US Forces are exporting Uranium from Afghanistan

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US Forces are exporting Uranium from Afghanistan

KABUL - The Taliban and Daesh terrorists pose a threat to Afghanistan, while the potential consolidation of the two groups might deteriorate the situation. Speaking to Sputnik, Afghan commentators voiced the pros and cons regarding the organizations teaming up and explained why the US is not interested in bringing an end to the war in Central Asia, Sputnik has reported.

The risk of a merger between Daesh (ISIS/ISIL) and the Taliban is quite real, Haji Mohammad Mehdiyar, the leader of the counterterrorism activist movement, told Sputnik Afghanistan, dubbing both groups "American marionettes."

Mehdiyar focused attention on the fact that previously the two terrorist groups had already teamed up in Afghanistan: "We have already witnessed [this] cooperation in the province of Sar-e Pol," he recalled.

At the same time, the Afghan activist raised the question as to why the US still fails to eradicate Daesh terrorists in the region.

He emphasized that the US had managed to eradicate one of the former Taliban leaders, Akhtar Mansour in Pakistan, asking what then prevents Washington from destroying Daesh in Sayyad, Khoshtipe and other Afghan regions.

"The Afghan government and the Ministry of Defense should explain why they do not conduct an air operation in the regions of the country associated with Daesh. Why cannot the 36,000-strong Afghan Army eradicate 2,000-3,000 insurgents? These suggest that the Taliban and Daesh are the US's marionettes," Mehdiyar surmised.

Afghan alleged former Taliban fighters carry their weapons before handing them over as part of a government peace and reconciliation process at a ceremony in Jalalabad on February 24, 2016
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According to the Afghan activist, Washington "does not want peace in  Afghanistan." He drew attention to the 16-year-long military operation carried out by the International Security Assistance Force (ISAF) forces in the Helmand province of  Afghanistan, known as a Taliban foothold and a center of opium production. So, why hasn't the operation borne any fruit yet?

Mehdiyar explained, "In the result of the cultivation and sale of opium poppy the peasant receives about $3,000, various government structures get $5,000, and foreign forces earn $190,000," adding that other sources of income include cultural monuments, minerals and uranium, which are being smuggled out of Afghanistan.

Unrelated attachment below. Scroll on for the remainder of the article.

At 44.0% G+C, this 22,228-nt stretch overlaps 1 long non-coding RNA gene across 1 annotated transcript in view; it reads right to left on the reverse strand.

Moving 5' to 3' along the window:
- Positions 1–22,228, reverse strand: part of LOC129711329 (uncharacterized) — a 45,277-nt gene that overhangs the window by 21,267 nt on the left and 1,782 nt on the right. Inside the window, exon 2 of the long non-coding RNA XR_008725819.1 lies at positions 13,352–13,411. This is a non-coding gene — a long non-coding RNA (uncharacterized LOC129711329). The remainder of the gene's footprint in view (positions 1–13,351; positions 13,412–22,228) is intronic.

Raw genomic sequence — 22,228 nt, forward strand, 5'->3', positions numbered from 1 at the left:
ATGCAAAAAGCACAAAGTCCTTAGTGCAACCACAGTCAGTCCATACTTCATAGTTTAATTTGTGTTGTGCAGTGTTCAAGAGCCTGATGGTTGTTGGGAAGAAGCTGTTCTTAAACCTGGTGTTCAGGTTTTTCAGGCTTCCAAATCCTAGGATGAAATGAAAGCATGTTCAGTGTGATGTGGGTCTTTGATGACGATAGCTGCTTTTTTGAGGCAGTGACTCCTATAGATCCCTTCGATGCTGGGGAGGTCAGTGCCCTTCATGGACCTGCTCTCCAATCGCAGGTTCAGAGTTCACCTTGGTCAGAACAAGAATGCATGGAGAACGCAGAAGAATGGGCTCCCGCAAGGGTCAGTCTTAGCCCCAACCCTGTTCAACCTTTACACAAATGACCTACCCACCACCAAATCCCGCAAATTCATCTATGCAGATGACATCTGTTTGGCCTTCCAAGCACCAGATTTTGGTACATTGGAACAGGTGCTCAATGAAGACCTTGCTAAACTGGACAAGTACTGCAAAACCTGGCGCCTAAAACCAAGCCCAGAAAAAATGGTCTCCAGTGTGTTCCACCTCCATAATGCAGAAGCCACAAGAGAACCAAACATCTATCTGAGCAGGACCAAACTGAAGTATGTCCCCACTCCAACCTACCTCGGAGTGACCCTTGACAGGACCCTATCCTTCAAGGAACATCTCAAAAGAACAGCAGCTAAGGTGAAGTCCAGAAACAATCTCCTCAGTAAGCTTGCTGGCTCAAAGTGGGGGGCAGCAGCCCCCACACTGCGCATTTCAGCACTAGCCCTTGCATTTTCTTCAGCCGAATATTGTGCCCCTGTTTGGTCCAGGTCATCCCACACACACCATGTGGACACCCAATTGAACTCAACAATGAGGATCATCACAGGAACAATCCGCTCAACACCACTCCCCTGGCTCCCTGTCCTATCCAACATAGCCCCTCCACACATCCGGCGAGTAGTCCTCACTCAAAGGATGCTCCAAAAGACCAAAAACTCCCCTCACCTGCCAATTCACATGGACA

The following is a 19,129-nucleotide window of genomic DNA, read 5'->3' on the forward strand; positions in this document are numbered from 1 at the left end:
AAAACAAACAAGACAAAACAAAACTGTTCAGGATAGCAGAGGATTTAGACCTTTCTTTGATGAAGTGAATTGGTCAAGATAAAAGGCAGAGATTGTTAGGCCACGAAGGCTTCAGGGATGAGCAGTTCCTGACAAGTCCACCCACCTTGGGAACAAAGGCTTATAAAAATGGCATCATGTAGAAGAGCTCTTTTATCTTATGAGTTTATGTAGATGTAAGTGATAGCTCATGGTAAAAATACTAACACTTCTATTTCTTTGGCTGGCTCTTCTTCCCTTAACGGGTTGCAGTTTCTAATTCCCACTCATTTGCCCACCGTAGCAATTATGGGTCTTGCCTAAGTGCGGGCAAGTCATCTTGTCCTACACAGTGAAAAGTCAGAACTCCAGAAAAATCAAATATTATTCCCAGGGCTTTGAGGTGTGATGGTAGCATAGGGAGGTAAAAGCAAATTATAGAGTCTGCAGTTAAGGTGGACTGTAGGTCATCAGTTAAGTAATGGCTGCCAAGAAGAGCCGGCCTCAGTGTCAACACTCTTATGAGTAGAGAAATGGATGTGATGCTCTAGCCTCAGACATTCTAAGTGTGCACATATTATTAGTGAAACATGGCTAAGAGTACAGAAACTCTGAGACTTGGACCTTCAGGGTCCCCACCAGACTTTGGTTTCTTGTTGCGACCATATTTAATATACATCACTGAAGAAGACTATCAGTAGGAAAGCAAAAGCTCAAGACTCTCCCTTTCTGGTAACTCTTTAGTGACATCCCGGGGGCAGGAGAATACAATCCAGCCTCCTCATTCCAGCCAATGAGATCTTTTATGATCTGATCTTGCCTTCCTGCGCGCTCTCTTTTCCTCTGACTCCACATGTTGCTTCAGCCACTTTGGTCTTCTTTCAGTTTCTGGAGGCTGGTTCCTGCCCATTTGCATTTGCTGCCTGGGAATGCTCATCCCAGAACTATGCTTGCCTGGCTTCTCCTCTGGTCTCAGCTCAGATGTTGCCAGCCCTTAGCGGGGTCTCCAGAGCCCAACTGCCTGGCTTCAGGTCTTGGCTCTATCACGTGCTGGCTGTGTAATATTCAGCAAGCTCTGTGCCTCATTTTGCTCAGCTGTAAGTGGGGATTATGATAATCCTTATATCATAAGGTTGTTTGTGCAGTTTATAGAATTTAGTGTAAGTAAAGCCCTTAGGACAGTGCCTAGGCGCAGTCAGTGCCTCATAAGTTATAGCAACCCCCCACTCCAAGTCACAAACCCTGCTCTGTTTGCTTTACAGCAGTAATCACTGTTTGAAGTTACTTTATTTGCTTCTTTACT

"Under the pretext of fighting terrorists, the Americans conduct multiday operations in  Afghanistan, but in the result [of their actions], our land has been turned into a hornets' nest, while our cultural properties, mines and natural resources are being plundered," he highlighted.

The Afghan activist believes that Washington's other goal is the destabilization of neighboring countries, most notably Russia. The truth of the matter is that "Russia is the only country that resists" America's strategy for the Middle East and Central Asia, he stressed, adding that Moscow "wants peace in Syria and Afghanistan." For its part, Washington "created Daesh and the Taliban" to achieve its goals in the region, Mehdiyar insists.

He emphasized that the two groups "backed by the US" will finally merge since "they are eating from one and the same feeder."

In this Tuesday, Nov. 3, 2015 photo, Afghan Taliban fighters listen to Mullah Mohammed Rasool, unseen, the newly-elected leader of a breakaway faction of the Taliban, in Farah province, AfghanistanAfghan Taliban fighters listen to Mullah Mohammed Rasool, unseen, the newly-elected leader of a breakaway faction of the Taliban, in Farah province, Afghanistan" class="" style="margin: 0px; padding: 0px; border: 0px; font-stretch: inherit; vertical-align: middle; outline-style: none; width: auto; display: block; max-width: 100%; height: auto !important;">
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In this Tuesday, Nov. 3, 2015 photo, Afghan Taliban fighters listen to Mullah Mohammed Rasool, unseen, the newly-elected leader of a breakaway faction of the Taliban, in Farah province, Afghanistan

However, Afghan Defense Ministry spokesperson Doulat Vaziri threw into doubt the assumption that Daesh and the Taliban may come together in the region.

"It is difficult to imagine the merger of these two groups, because they pursue different goals," Vaziri told Sputnik, highlighting that in any event the people of  Afghanistan will fight against both terrorist organizations.

Armed men in uniform identified by Syrian Democratic forces as US special operations forces walk in the village of Fatisah in the northern Syrian province of Raqa on May 25, 2016
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Vahid Mojda, a political observer and former Afghan Foreign Ministry official under the Taliban government, echoed Vaziri: "It is impossible to imagine an alliance between the Taliban and Daesh in  Afghanistan," he said.

According to Mojda, Taliban leaders view Daesh as "the American puppet," while the latter accuse the Taliban of "apostasy" because of the group's "friendship" with Qatar.

He added that the two groups continue to fight each other in the Central Asian region.

The political observer assumed that "the US created Daesh to weaken the Taliban."

"According to the US plan, Daesh must operate outside of Afghanistan," Mojda told Sputnik. "The Taliban announced that they are fighting for  Afghanistan's freedom, so they must leave the stage. Now the US creates factions that will act beyond borders, spreading fear and horror everywhere."